Teach India 2009

Today, on a sultry Saturday morning in New Delhi, I attended an induction session organized by the Times of India as part of its Teach India initiative. I was, I think, the first one to arrive. For quite a while,  I have been searching for a cause to align myself with, and helping to educate underprivileged children struck me as an endeavour worth my time. If nothing else, I looked forward to an avenue of escape from a life that had become supersaturated with corporate angst and urban self-preoccupation, and to channelling my energy towards something outside of myself.

Representatives from three of the many partner NGOs enlisted in Teach India ran the induction and described their organizations’ missions: Katha, Prayas, and Butterflies. The audience comprised about 60 to 80 attendees, all would-be volunteers. After the NGOs outlined their activities, we each had to decide which NGO we wanted to work with and then sign up with them.

There was one heckler in the audience who cross-questioned the representative from Butterflies, an NGO for street children, suggesting that the organization had nothing valuable to offer either children or volunteers and alleging that it was just exploiting educated people in the name of charity.  Her demeanour was loud and abrasive, but others in the room gallantly came to the NGO’s defence, including a former UNICEF staff member. The theme of the response seemed to be, “Ask not what your NGO can do for you, ask what you can do for your NGO.” That was a good moment.

It didn’t take me too long to decide that I wanted to sign up with Katha, which is also a respected non-profit publishing house known for its collections of Indian short stories translated from regional languages into English. Katha runs 96 schools for underprivileged children across Delhi as well as 50 early childhood development centres for children aged 2-8 that eventually mainstream the children into MCD schools and offer continuing support and remedial programs. At their Lab School in Govinpuri, they conduct not only reading programmes and IT courses for young children, but also house a social work institute that aims to create awareness on political, legal and social issues affecting children.  They also run a reading programme, vocational schools, and a “school on wheels” for street children.

Next on the agenda is an induction with Katha, at which time volunteers can explore the different programmes in more detail and decide which one they want to get involved with. Stay tuned.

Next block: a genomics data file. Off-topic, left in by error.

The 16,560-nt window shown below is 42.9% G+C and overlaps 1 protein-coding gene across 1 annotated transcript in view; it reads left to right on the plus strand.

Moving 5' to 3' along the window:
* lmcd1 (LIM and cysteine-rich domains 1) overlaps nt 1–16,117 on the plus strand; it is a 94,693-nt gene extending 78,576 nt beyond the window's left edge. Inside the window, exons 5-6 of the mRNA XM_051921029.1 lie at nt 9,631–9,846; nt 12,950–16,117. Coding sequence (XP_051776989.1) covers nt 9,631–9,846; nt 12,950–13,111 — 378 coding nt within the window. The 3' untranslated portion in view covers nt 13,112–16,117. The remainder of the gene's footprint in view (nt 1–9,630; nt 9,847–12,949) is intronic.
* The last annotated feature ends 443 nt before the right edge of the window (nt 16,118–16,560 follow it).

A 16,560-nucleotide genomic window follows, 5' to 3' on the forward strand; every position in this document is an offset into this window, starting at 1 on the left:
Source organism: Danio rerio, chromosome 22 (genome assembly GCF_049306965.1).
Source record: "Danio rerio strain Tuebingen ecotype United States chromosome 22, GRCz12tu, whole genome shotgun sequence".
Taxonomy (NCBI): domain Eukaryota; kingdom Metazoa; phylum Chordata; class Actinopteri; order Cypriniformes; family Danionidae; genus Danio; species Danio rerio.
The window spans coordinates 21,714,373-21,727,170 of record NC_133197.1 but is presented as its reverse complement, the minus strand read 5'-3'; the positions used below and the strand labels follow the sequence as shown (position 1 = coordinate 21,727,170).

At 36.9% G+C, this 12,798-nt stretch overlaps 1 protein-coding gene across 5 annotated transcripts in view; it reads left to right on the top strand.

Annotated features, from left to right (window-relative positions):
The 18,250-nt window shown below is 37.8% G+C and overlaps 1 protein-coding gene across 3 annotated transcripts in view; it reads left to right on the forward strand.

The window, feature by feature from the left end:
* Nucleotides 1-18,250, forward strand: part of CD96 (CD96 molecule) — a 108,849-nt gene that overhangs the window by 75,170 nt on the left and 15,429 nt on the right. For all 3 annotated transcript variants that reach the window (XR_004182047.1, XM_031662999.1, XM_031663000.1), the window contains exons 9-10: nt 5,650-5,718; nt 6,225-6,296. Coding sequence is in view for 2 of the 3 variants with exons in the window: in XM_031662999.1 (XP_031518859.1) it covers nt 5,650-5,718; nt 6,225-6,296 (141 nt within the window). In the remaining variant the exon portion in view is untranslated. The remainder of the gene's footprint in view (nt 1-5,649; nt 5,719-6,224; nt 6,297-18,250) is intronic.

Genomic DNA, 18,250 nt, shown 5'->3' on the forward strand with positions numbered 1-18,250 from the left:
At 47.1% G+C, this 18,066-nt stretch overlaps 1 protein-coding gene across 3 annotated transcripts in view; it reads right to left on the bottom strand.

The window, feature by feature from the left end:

Copyediting in India

Prestigious North American and British publishers have, over the last three decades, been outsourcing copyediting work to India. Newspapers have been among the more recent to jump onto the offshoring bandwagon, and controversy abounds. On one side of the debate is the view that “while Indian editors may be very good at what they do, copy editors need to be part of the local fabric of the community to do their jobs well.” Would an American be able to copy edit an Indian newspaper as well as an Indian copy editor? Some think not.

In a recent post to a LinkedIn discussion group, the debate surfaced again. Writes Wendalyn Nichols, editor of the popular newsletter Copyediting, “From my perspective, what people in India who want to copyedit need most is a reality check: I have yet to receive an error-free query or pitch from someone in India who is asking about copyediting opportunities or trying to sell copyediting services–and that is putting it kindly! The general skill level of editors themselves sorely needs attention.” Not taking this lying down, one manager with a Delhi BPO that offers copyediting services to an impressive range of international publishers offers this polite rejoinder: “Indian copyeditors have always been on par with and may be even better than their counterparts across the world.”

For an all-out virtual slugfest on this very subject, check out the comments section of this exchange at Poynter.org.

Silence, solitude, and writing

Writing is not a social act. I cannot imagine being able to compose anything while surrounded by people, with the television blaring in the background, or even with the radio on. I can’t imagine sitting down to write as long as other people are in the room with me. To write, you need to be alone in a room of your own. In this respect, writing is a lot like meditation, the difference being that you need to keep your eyes open. But it is an activity that demands the discipline and silence of meditation. Perhaps Cynthia Ozick puts it best when she says:

“Writers are what they genuinely are only when they are at work in the silent and instinctual cell of ghostly solitude, and never when they are out industriously chatting on the terrace.” — Cynthia Ozick in “Writers, Visible and Invisible”

Silence is a necessary element of the reflective life. As we try to crowd our days with activities and noise, we are in danger of losing touch with this very essential component of our imaginative and creative life.